165,000 gallons of wastewater flows into Wisconsin River

Part of Wisconsin Rapids received 5 inches of rain in a short period of time Friday causing the mishap
Published: Jul. 18, 2022 at 9:38 PM CDT
Email This Link
Share on Pinterest
Share on LinkedIn

WISCONSIN RAPIDS, Wis. (WSAW) - 165,000 gallons of diluted wastewater are now in the Wisconsin River. The superintendent of the Wisconsin Rapids Wastewater Treatment Plant says about 5 inches of rain that fell on the city’s west side in a matter of hours on Friday morning is to blame.

“It overtook our system with over twice as many gallons as we normally get on a typical day,” said Derek Budsberg, Wastewater Superintendent.

Budsberg said the system typically handles 3 million gallons, but it saw more than 6 million on Friday.

“Basically that water can’t flow through our collection system fast enough,” said Budsberg.

Budsberg said it kept backing up the system farther and farther until it hit the emergency overflow gates. The overflow gates are meant to protect your basements from backing up, but the river gets the brunt of it. Which also adds to your chance of exposure to E.coli and other pathogens.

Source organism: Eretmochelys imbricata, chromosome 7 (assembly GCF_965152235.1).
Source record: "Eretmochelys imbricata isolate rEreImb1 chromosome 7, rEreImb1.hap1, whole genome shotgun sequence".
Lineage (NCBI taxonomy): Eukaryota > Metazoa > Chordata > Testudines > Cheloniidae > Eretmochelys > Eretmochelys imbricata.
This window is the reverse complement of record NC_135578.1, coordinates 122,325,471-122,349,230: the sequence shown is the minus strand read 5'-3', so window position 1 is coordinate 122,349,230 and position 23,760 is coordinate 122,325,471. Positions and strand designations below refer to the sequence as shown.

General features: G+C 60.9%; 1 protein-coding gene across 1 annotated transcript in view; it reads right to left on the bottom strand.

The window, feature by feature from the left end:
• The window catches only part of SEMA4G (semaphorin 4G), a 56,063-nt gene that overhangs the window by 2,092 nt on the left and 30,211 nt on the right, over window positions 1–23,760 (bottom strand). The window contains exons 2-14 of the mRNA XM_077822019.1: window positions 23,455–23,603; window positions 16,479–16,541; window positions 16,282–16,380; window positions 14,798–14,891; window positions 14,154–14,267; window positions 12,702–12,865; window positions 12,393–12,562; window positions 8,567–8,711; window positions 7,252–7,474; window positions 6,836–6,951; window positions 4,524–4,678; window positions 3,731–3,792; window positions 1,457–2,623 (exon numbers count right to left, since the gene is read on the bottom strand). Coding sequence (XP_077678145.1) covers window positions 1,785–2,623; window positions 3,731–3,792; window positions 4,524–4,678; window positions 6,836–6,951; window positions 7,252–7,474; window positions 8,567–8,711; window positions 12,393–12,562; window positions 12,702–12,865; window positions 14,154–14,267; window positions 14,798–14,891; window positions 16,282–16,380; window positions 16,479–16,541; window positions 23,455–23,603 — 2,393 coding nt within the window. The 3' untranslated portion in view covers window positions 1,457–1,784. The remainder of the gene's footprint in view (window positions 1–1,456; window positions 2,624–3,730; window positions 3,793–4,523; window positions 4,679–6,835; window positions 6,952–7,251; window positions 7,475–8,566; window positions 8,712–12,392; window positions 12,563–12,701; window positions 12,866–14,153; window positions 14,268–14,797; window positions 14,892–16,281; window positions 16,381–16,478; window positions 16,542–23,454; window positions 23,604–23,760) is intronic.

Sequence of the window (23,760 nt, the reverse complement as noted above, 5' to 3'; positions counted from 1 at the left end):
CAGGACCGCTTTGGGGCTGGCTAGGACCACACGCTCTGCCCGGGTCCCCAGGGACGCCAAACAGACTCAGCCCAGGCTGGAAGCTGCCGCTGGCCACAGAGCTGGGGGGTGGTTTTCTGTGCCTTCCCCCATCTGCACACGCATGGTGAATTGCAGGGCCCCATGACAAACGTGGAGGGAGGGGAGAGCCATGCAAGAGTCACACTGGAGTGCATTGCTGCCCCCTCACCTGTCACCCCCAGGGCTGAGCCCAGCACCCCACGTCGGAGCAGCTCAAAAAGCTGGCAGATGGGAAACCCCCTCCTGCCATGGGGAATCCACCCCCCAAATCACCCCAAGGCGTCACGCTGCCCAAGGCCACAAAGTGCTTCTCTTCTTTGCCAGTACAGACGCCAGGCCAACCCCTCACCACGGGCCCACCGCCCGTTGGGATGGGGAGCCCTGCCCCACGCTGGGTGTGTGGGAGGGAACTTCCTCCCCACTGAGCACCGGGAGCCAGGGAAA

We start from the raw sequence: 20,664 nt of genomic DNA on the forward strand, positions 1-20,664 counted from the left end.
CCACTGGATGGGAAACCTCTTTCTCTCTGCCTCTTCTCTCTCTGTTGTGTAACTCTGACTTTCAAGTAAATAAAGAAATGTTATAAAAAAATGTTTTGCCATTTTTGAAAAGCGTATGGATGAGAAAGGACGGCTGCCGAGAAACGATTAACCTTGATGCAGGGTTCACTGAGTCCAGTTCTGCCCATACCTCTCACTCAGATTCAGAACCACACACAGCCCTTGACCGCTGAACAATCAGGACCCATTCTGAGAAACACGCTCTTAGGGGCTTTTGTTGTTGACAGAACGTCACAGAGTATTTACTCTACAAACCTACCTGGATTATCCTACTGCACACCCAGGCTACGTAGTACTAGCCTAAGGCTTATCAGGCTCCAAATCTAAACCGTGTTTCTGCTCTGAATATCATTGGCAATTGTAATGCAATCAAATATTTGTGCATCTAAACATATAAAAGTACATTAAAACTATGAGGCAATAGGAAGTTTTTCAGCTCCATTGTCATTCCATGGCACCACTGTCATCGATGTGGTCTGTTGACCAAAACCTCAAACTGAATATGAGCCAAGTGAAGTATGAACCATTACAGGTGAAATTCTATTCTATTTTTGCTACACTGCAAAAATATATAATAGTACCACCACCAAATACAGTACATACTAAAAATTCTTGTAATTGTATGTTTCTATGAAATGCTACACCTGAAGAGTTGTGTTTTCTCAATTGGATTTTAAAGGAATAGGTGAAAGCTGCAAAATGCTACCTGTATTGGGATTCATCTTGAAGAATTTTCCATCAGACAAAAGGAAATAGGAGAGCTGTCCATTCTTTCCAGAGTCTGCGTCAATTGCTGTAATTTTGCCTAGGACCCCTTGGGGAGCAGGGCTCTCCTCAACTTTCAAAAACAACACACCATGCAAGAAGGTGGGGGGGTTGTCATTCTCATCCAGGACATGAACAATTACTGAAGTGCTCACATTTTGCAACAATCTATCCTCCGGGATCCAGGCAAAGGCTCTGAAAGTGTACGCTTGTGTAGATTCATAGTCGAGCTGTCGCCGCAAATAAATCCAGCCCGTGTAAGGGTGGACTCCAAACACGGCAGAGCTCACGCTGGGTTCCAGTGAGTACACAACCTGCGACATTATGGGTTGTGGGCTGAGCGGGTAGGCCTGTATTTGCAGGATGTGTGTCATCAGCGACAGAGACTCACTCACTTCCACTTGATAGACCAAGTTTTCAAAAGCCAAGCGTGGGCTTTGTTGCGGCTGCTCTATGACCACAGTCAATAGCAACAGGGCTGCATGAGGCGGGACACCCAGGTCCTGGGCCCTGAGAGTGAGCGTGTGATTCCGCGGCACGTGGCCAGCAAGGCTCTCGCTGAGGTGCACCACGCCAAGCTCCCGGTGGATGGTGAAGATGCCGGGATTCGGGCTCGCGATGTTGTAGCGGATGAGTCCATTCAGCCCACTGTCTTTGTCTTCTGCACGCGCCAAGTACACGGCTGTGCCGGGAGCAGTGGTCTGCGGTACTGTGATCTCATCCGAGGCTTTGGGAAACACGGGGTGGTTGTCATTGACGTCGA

“Swimming and all of those recreational activities are fine. That water that went to the river is very diluted, especially mixing in with the river water itself there’s really nothing to worry about,” said Budsberg.

To make sure something like that doesn’t happen again, the city has devised a plan to maintain the current infrastructure through televising, cleaning, lining, and grouting sewer mains. You can help too.

“We’ll have wet basements around this area we have a high ground water table there are houses that have sump pumps that are constantly discharging that water an easy route in the past would be to just hook that up to the sanitary system,” said Budsberg.

But Budsgerg said that’s a violation of the city ordinance. Instead, it should be connected to the stormwater collection system. Budsberg said having a plumber make sure yours is connected properly is a way to help them avoid future back-ups.

The city says the 165,000 gallons of diluted wastewater mixed with so much river water that the water should now be safe to boat or swim in

Copyright 2022 WSAW. All rights reserved.